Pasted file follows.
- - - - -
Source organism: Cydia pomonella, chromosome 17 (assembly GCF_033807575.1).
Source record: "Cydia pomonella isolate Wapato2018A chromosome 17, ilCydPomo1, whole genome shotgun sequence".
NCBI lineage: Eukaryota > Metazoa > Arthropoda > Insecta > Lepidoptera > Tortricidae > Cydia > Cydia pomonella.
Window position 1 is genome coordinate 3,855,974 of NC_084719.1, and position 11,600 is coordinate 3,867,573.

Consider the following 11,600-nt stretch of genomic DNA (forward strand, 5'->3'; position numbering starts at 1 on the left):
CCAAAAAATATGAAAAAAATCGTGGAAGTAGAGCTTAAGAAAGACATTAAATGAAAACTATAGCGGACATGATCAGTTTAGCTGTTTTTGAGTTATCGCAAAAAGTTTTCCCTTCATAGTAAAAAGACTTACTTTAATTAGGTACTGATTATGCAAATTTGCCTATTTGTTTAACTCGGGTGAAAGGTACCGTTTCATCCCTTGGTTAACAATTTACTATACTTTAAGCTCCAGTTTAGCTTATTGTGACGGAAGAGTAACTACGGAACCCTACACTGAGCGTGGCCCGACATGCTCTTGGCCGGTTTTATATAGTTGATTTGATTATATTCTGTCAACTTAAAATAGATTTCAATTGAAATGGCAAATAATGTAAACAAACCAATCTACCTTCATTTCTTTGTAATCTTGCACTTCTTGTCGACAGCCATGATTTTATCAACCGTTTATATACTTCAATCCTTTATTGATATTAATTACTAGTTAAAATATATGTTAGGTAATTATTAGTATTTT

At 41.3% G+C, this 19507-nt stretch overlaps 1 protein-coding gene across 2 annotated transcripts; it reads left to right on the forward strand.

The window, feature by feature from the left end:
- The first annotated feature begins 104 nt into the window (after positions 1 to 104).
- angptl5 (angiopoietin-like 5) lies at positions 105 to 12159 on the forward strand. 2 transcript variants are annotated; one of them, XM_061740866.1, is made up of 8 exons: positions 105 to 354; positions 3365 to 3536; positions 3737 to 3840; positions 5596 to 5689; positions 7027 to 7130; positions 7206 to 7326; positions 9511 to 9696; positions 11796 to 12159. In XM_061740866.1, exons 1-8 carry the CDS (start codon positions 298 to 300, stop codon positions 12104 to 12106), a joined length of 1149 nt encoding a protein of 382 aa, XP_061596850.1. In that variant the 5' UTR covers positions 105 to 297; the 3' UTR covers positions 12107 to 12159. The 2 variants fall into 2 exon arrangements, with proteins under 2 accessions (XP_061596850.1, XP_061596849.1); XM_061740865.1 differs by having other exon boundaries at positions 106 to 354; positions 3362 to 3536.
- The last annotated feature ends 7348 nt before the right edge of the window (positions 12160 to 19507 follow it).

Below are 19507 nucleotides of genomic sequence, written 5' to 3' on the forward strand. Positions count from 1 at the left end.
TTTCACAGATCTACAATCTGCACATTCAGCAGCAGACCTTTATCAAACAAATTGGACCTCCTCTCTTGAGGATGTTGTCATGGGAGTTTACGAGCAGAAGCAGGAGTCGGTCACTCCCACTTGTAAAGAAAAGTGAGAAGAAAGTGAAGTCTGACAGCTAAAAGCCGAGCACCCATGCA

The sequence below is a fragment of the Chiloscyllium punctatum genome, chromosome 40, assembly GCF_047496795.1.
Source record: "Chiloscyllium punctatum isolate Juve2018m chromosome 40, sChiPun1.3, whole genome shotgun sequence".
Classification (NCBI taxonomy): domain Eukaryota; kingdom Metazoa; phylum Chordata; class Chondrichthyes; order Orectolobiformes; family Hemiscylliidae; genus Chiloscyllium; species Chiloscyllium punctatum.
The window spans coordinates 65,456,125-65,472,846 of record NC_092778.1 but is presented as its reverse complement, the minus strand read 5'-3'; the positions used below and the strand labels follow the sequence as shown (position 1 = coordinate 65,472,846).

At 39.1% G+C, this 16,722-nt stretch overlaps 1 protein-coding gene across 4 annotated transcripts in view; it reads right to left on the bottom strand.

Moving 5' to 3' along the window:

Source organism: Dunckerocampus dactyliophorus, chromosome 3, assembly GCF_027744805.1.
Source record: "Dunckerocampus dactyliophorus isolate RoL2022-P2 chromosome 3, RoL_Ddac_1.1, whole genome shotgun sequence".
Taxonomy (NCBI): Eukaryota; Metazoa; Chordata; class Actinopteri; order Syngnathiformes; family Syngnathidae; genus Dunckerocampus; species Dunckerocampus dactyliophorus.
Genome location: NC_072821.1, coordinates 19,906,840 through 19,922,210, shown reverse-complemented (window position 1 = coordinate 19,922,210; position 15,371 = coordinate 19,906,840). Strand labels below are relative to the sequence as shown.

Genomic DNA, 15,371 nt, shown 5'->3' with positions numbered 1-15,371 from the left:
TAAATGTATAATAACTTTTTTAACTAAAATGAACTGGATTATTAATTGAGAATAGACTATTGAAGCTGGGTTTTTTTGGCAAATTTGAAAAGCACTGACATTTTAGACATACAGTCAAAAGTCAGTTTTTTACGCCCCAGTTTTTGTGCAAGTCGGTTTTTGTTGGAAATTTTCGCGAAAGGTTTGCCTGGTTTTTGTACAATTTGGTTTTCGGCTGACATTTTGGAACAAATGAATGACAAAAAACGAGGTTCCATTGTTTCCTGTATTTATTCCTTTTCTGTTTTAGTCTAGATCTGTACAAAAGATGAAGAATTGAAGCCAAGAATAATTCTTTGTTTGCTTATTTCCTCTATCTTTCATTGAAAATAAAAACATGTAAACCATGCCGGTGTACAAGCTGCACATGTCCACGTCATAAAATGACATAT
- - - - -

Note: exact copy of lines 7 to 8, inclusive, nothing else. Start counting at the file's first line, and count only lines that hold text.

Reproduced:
At 41.3% G+C, this 19507-nt stretch overlaps 1 protein-coding gene across 2 annotated transcripts; it reads left to right on the forward strand.

The window, feature by feature from the left end: